2.3. Outflows of funds through the Foreign Exchange Market
2.4. Reporting obligations
Argentine residents are allowed to purchase foreign currency and transfer it abroad for paying indebtedness in general (imports, services, dividends voted and not distributed, financial debt, etc.), provided the debt has been duly informed to the Central Bank pursuant to a special reporting regime. This regime establishes the obligation to inform to the Central Bank their indebtedness (debt outstanding for more than three-month) in relation to non-Argentine residents on a quarterly basis.
Certain transactions (e.g. direct investments received by Argentine residents from abroad, repatriation of investments by non-Argentine residents, etc.) are also subject to prior compliance with another special reporting regime. This regime regulates the information to be provided to the Central Bank by non-Argentine residents with direct investments in Argentina, and by Argentine residents with direct investments abroad. The reporting requirements establish different limits to determine the degree of obligation (optional or compulsory) and frequency (annual or semi-annually). In general, it could be said that non-Argentine residents are obliged to inform direct investments in Argentina that are more or equal to US$500,000, while Argentine residents are obliged to inform the direct investments or real estate held abroad that are more or equal to US$1,000,000. Participation in local and foreign corporations is calculated at the book value of the net worth of each relevant corporation. The value of non-Argentine residents’ or Argentine residents’ real estate is calculated at their fiscal value.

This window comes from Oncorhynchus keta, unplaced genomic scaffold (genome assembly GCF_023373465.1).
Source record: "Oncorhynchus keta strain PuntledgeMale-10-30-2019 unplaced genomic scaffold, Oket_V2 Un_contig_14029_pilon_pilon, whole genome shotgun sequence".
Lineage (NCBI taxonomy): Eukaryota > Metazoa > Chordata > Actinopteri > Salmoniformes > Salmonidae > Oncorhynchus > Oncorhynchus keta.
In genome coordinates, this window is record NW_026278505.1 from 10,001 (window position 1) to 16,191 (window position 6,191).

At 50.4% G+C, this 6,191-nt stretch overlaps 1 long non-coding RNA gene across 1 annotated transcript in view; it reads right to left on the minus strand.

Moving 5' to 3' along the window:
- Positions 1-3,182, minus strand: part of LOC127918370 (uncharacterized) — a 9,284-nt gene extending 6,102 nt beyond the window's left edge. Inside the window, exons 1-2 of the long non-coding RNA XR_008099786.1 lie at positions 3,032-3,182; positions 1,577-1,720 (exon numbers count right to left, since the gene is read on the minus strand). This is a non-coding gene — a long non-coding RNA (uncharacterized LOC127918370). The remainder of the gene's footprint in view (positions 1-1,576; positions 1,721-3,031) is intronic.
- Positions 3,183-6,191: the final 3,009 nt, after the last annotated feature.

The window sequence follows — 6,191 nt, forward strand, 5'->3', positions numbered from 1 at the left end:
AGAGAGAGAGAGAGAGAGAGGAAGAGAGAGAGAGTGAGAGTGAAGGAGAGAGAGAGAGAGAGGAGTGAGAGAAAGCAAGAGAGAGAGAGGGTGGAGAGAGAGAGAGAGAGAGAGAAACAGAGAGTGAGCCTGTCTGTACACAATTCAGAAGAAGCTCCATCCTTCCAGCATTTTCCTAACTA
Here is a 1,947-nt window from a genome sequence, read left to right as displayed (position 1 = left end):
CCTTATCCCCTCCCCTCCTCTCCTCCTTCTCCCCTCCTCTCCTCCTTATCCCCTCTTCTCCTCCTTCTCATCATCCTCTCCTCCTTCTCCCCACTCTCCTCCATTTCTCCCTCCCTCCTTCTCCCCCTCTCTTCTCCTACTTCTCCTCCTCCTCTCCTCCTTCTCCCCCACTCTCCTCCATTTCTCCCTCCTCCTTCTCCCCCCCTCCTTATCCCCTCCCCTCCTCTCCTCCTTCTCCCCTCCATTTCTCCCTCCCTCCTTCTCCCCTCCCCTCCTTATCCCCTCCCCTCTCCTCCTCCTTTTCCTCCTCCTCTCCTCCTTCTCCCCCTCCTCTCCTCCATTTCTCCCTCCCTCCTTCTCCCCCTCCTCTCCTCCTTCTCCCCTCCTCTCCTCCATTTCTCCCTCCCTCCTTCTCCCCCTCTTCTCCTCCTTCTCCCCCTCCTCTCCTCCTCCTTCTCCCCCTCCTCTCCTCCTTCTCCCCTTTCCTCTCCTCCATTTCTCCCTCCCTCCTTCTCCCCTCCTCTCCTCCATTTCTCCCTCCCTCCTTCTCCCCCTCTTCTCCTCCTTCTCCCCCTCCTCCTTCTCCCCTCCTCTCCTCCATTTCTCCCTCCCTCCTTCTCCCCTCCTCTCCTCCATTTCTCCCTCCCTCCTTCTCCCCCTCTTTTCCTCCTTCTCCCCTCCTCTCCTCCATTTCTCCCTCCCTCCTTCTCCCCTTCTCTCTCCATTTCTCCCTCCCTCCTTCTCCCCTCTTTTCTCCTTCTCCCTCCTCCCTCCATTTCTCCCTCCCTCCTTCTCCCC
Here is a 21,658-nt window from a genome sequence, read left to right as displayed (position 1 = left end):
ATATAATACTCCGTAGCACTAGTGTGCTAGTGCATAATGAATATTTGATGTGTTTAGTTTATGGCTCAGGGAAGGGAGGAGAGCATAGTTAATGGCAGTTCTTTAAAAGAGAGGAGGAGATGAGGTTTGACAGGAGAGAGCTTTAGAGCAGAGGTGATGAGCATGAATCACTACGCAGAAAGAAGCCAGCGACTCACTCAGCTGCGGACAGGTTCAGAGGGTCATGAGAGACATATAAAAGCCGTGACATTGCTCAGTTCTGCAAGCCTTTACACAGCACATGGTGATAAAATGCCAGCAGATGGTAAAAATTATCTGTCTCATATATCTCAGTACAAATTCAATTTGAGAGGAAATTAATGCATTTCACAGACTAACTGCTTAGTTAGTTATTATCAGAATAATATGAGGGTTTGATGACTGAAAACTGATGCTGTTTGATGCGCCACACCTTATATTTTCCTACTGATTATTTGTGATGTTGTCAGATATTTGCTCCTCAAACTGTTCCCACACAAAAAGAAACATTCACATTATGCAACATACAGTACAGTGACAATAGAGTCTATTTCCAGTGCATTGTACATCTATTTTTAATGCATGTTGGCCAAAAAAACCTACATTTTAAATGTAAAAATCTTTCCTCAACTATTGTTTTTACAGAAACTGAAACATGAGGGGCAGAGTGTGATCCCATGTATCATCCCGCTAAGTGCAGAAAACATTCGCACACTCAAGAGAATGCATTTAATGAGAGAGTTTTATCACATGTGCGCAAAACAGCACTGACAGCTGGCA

Special software provided by the Central Bank will be made available through the financial institutions in order to comply with these reporting regimes.
2.5. Discretionary powers
In addition to the regulatory requirements set by the Central Bank regulations, the bank or foreign exchange office intervening in the foreign exchange transaction has discretionary powers to request further proofs to show the authenticity of the transaction including its nature and amount. Therefore, the parties could be required to submit further elements before the corresponding financial institution in order to execute the foreign exchange transaction.
2.6. Failure to comply with foreign exchange regulations